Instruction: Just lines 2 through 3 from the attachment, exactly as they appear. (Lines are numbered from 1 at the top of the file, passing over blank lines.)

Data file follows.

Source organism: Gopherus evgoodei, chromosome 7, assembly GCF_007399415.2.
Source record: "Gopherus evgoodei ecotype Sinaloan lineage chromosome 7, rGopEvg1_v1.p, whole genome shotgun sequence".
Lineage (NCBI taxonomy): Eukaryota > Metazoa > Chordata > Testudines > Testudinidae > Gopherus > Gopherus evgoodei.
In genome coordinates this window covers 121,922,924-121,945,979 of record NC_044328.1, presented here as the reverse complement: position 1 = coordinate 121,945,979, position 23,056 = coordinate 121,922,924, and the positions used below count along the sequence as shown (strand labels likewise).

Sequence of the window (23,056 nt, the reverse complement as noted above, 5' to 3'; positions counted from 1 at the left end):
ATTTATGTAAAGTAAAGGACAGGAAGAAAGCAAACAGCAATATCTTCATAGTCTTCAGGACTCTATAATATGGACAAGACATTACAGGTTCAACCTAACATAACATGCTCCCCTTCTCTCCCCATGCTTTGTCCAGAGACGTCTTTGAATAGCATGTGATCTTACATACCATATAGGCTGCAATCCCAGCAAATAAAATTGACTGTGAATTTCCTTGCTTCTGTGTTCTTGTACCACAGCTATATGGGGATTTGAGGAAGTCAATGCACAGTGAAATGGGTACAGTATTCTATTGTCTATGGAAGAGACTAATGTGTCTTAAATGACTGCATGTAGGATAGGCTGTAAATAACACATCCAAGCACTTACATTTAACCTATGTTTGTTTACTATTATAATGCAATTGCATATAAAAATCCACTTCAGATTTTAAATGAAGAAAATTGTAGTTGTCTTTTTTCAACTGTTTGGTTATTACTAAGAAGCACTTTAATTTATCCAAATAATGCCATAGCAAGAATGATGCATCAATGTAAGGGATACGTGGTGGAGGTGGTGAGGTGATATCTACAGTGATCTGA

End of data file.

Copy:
Source record: "Gopherus evgoodei ecotype Sinaloan lineage chromosome 7, rGopEvg1_v1.p, whole genome shotgun sequence".
Lineage (NCBI taxonomy): Eukaryota > Metazoa > Chordata > Testudines > Testudinidae > Gopherus > Gopherus evgoodei.